The influence of African music on Western pop is clearly evident in the work of artists such as Paul Simon (Graceland is the most famous example of Simon plundering other cultures to put a fresh spin on his songwriting) and, more recently, Vampire Weekend. The combination of a rich rhythmic vocabulary and simple diatonic, triadic harmony make the music of many African regions an ideal mine of ideas for aspiring pop writers – speaking of which, have you heard ‘Always Like This’?
The bass begins with a simplified version of the main riff, which implies a chord progression of Db – Ab – Bbm – Ab. After 4 bars things get a lot busier, adding semiquaver runs composed of the chord tones from the Db and Bbm chords. Semiquavers at 120bpm aren’t always a walk in the park, particularly when you have some large interval jumps – luckily the line fits under the hand in one position using one finger per fret:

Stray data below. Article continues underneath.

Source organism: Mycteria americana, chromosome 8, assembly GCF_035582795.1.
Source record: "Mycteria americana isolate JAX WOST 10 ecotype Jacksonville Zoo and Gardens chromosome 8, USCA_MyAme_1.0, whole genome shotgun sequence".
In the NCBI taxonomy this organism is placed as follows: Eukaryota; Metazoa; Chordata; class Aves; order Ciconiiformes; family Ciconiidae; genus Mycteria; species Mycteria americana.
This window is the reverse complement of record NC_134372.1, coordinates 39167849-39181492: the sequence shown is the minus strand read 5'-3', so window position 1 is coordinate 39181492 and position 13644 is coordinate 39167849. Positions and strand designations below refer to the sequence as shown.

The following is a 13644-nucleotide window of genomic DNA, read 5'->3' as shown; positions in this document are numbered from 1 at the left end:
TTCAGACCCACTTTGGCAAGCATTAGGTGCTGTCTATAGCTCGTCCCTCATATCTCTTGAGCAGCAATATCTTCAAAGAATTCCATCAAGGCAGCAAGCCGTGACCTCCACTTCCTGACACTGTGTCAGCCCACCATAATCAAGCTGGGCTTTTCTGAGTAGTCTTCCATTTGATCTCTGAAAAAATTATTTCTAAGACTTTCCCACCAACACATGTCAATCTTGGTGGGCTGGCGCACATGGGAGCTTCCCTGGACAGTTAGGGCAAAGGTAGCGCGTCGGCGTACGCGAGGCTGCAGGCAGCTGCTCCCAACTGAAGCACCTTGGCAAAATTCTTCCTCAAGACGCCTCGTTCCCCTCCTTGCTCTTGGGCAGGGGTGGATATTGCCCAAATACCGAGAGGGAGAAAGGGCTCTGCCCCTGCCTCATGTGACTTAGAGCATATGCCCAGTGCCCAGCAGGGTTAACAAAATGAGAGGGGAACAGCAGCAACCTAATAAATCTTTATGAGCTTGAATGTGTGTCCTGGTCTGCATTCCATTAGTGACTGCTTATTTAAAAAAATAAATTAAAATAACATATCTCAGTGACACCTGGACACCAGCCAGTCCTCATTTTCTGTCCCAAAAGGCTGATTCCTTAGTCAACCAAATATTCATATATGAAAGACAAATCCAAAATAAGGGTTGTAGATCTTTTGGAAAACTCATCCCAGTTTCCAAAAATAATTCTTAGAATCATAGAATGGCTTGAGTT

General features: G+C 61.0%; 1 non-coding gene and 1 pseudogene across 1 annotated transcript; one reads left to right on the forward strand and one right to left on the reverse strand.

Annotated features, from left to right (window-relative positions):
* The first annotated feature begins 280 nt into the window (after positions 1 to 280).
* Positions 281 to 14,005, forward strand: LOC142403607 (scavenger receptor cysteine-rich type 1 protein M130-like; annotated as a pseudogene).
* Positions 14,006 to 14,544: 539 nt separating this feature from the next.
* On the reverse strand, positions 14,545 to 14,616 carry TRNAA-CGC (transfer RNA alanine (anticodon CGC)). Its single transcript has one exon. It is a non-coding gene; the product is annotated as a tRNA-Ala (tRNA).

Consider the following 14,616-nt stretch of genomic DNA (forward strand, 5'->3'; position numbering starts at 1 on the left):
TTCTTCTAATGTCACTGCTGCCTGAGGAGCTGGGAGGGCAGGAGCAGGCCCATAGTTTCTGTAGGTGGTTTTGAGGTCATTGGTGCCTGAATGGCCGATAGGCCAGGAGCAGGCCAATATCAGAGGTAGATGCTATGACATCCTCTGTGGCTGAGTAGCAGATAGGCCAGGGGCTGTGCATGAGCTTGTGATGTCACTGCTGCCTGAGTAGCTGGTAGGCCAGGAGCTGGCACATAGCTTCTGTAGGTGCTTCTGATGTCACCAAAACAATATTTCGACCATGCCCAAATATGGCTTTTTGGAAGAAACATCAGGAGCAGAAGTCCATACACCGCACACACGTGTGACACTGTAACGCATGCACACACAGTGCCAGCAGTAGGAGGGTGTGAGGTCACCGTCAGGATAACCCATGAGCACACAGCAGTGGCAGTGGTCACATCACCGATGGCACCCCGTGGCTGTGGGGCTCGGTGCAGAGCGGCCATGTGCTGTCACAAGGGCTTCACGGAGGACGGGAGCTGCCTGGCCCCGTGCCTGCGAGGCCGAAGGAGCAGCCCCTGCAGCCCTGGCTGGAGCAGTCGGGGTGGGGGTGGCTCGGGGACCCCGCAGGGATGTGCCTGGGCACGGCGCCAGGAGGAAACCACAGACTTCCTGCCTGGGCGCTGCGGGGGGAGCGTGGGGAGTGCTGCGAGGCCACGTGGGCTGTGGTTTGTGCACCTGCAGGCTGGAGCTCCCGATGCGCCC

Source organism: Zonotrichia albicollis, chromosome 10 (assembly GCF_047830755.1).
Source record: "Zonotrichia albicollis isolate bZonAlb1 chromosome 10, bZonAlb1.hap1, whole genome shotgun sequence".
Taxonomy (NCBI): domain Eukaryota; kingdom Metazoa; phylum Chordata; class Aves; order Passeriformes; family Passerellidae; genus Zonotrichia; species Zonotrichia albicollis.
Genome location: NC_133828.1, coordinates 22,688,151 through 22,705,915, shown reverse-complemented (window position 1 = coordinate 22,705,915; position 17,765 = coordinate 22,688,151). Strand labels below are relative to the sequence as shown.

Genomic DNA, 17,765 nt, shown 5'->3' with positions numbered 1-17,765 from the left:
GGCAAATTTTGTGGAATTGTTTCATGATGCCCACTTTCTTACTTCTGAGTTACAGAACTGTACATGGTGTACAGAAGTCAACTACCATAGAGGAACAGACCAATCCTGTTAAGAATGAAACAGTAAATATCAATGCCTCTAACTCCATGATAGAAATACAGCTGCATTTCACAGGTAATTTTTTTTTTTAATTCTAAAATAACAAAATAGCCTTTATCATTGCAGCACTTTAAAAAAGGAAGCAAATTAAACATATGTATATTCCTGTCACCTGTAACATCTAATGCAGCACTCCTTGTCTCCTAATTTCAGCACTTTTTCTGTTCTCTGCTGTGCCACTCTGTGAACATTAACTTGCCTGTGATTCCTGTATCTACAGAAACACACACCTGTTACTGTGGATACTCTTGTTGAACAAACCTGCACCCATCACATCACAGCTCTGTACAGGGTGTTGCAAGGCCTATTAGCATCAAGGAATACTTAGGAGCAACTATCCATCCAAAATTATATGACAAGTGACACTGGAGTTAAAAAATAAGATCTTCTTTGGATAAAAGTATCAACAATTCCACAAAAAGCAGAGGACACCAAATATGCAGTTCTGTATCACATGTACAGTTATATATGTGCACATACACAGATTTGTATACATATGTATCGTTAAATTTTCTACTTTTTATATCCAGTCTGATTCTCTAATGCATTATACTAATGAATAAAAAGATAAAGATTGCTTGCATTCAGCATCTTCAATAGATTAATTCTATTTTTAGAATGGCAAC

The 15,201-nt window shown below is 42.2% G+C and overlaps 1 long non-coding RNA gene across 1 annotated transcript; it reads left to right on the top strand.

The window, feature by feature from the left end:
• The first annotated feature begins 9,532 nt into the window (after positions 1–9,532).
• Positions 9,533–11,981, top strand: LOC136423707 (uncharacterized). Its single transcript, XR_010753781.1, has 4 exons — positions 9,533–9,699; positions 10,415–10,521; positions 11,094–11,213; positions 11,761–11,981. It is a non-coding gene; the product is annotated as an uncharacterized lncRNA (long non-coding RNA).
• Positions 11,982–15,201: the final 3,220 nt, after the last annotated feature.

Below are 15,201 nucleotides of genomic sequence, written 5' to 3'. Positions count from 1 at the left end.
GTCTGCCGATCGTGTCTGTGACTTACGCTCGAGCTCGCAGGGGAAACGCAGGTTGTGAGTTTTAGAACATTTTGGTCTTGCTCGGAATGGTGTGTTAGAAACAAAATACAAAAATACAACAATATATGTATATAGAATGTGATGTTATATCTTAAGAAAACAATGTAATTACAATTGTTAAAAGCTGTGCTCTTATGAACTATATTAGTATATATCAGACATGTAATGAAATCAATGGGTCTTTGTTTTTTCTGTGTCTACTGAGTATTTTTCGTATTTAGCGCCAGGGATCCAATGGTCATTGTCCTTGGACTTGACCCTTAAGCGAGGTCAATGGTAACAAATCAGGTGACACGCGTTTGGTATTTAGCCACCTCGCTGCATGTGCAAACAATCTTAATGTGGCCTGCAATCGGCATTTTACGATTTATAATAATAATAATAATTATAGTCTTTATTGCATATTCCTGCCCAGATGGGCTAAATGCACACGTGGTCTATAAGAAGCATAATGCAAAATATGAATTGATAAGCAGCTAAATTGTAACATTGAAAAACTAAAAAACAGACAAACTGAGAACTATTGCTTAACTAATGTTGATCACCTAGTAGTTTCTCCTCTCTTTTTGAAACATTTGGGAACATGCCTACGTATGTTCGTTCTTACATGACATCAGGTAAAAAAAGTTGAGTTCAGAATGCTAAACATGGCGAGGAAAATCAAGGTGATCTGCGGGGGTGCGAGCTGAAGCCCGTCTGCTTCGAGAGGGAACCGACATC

In terms of the right hand approach, the descending patterns of semiquavers are performed using a technique known as raking, where one finger is ‘dragged’ across multiple strings to pluck a sequence of notes rather than using alternating fingers. If you’re new to this, then it will take some time before it doesn’t feel weird; take is slowly, concentrate on your sound and only bring the speed up when you hear that the technique is becoming intuitive.
Once you’ve got the main riff up to speed, the good news is that there’s nothing else to worry about for the rest of the song; bassist Ed Nash keeps things much more relaxed during the bridge sections, and there are frequent sections where the bass is resting for multiple bars. The main riff is reprised for the outro, where Ed throws in a nice little variation, playing the ascending figure at the end of the second bar up a diatonic 6th (Db, Eb and F rather than the usual F, Gb and Ab) to create a harmony line with the guitar.